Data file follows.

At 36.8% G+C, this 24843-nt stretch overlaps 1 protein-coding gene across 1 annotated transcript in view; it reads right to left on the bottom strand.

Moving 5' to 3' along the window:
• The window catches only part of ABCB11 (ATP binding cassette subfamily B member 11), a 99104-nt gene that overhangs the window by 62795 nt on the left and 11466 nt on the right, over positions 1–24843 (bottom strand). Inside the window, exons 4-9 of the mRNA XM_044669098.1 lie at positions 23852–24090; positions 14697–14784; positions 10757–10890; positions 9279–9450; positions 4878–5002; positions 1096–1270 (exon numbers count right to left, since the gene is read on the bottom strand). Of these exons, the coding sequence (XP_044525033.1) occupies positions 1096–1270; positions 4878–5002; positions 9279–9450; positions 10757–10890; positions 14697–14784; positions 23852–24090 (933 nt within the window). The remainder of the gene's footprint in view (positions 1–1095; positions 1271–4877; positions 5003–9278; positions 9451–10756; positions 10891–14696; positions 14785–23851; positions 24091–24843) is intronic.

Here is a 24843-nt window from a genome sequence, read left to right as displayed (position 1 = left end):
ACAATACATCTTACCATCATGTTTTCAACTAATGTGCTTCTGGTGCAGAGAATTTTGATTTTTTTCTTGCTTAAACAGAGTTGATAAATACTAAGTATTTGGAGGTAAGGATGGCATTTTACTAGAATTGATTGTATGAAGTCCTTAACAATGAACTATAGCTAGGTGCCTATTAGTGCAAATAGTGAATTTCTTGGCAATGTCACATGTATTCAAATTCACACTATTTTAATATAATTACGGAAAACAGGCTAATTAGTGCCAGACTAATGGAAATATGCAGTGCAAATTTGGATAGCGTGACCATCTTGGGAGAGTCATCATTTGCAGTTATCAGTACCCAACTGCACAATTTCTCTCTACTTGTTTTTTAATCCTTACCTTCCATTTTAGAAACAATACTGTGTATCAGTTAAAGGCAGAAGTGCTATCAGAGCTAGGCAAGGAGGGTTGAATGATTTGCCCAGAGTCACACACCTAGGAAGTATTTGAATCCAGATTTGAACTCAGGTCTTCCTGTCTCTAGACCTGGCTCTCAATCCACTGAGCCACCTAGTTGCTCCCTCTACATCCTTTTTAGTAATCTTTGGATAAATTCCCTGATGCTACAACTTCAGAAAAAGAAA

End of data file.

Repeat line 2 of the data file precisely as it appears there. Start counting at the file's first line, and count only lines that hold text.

Moving 5' to 3' along the window: